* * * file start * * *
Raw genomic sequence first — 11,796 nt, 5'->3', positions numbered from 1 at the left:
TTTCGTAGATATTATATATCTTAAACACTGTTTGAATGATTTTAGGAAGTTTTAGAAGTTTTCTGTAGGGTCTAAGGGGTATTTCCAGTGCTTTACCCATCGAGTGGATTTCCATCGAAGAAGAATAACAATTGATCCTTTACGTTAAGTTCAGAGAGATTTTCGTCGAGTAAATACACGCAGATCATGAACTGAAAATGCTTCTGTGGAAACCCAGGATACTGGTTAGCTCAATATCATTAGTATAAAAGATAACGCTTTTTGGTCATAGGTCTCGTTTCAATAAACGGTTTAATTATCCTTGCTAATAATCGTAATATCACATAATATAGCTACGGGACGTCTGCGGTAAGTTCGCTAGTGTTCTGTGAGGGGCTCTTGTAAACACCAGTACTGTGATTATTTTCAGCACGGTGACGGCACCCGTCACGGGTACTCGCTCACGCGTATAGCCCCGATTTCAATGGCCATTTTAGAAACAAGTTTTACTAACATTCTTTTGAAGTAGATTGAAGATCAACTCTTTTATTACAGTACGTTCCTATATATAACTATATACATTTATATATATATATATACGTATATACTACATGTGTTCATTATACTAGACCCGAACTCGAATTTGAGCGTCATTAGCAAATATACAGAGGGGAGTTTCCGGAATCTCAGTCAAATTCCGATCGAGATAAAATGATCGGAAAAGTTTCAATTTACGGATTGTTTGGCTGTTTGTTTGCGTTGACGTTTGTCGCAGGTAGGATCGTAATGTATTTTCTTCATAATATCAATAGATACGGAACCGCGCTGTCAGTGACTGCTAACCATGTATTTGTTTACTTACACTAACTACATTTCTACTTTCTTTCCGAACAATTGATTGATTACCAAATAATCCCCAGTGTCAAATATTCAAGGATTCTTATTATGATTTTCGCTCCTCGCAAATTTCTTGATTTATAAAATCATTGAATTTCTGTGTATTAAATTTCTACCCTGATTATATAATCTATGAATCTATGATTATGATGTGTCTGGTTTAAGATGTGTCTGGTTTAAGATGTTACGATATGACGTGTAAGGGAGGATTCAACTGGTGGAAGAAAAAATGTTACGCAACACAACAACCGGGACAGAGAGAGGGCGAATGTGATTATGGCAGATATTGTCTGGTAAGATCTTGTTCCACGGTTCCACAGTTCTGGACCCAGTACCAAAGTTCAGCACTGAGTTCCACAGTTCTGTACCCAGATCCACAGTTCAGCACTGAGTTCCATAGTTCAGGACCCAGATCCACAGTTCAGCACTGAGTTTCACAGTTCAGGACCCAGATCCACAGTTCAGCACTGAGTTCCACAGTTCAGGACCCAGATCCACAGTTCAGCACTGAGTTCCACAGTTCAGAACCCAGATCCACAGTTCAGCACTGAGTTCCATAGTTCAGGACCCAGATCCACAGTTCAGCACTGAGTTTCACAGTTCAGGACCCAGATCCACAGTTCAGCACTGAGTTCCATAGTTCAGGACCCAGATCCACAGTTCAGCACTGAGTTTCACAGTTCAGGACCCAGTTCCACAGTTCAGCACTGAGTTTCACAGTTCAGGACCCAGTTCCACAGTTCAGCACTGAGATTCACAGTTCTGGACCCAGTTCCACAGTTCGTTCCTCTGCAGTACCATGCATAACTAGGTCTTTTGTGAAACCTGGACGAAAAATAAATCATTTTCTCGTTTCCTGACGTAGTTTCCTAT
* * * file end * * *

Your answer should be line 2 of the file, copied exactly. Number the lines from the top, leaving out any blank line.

TTTCGTAGATATTATATATCTTAAACACTGTTTGAATGATTTTAGGAAGTTTTAGAAGTTTTCTGTAGGGTCTAAGGGGTATTTCCAGTGCTTTACCCATCGAGTGGATTTCCATCGAAGAAGAATAACAATTGATCCTTTACGTTAAGTTCAGAGAGATTTTCGTCGAGTAAATACACGCAGATCATGAACTGAAAATGCTTCTGTGGAAACCCAGGATACTGGTTAGCTCAATATCATTAGTATAAAAGATAACGCTTTTTGGTCATAGGTCTCGTTTCAATAAACGGTTTAATTATCCTTGCTAATAATCGTAATATCACATAATATAGCTACGGGACGTCTGCGGTAAGTTCGCTAGTGTTCTGTGAGGGGCTCTTGTAAACACCAGTACTGTGATTATTTTCAGCACGGTGACGGCACCCGTCACGGGTACTCGCTCACGCGTATAGCCCCGATTTCAATGGCCATTTTAGAAACAAGTTTTACTAACATTCTTTTGAAGTAGATTGAAGATCAACTCTTTTATTACAGTACGTTCCTATATATAACTATATACATTTATATATATATATATACGTATATACTACATGTGTTCATTATACTAGACCCGAACTCGAATTTGAGCGTCATTAGCAAATATACAGAGGGGAGTTTCCGGAATCTCAGTCAAATTCCGATCGAGATAAAATGATCGGAAAAGTTTCAATTTACGGATTGTTTGGCTGTTTGTTTGCGTTGACGTTTGTCGCAGGTAGGATCGTAATGTATTTTCTTCATAATATCAATAGATACGGAACCGCGCTGTCAGTGACTGCTAACCATGTATTTGTTTACTTACACTAACTACATTTCTACTTTCTTTCCGAACAATTGATTGATTACCAAATAATCCCCAGTGTCAAATATTCAAGGATTCTTATTATGATTTTCGCTCCTCGCAAATTTCTTGATTTATAAAATCATTGAATTTCTGTGTATTAAATTTCTACCCTGATTATATAATCTATGAATCTATGATTATGATGTGTCTGGTTTAAGATGTGTCTGGTTTAAGATGTTACGATATGACGTGTAAGGGAGGATTCAACTGGTGGAAGAAAAAATGTTACGCAACACAACAACCGGGACAGAGAGAGGGCGAATGTGATTATGGCAGATATTGTCTGGTAAGATCTTGTTCCACGGTTCCACAGTTCTGGACCCAGTACCAAAGTTCAGCACTGAGTTCCACAGTTCTGTACCCAGATCCACAGTTCAGCACTGAGTTCCATAGTTCAGGACCCAGATCCACAGTTCAGCACTGAGTTTCACAGTTCAGGACCCAGATCCACAGTTCAGCACTGAGTTCCACAGTTCAGGACCCAGATCCACAGTTCAGCACTGAGTTCCACAGTTCAGAACCCAGATCCACAGTTCAGCACTGAGTTCCATAGTTCAGGACCCAGATCCACAGTTCAGCACTGAGTTTCACAGTTCAGGACCCAGATCCACAGTTCAGCACTGAGTTCCATAGTTCAGGACCCAGATCCACAGTTCAGCACTGAGTTTCACAGTTCAGGACCCAGTTCCACAGTTCAGCACTGAGTTTCACAGTTCAGGACCCAGTTCCACAGTTCAGCACTGAGATTCACAGTTCTGGACCCAGTTCCACAGTTCGTTCCTCTGCAGTACCATGCATAACTAGGTCTTTTGTGAAACCTGGACGAAAAATAAATCATTTTCTCGTTTCCTGACGTAGTTTCCTAT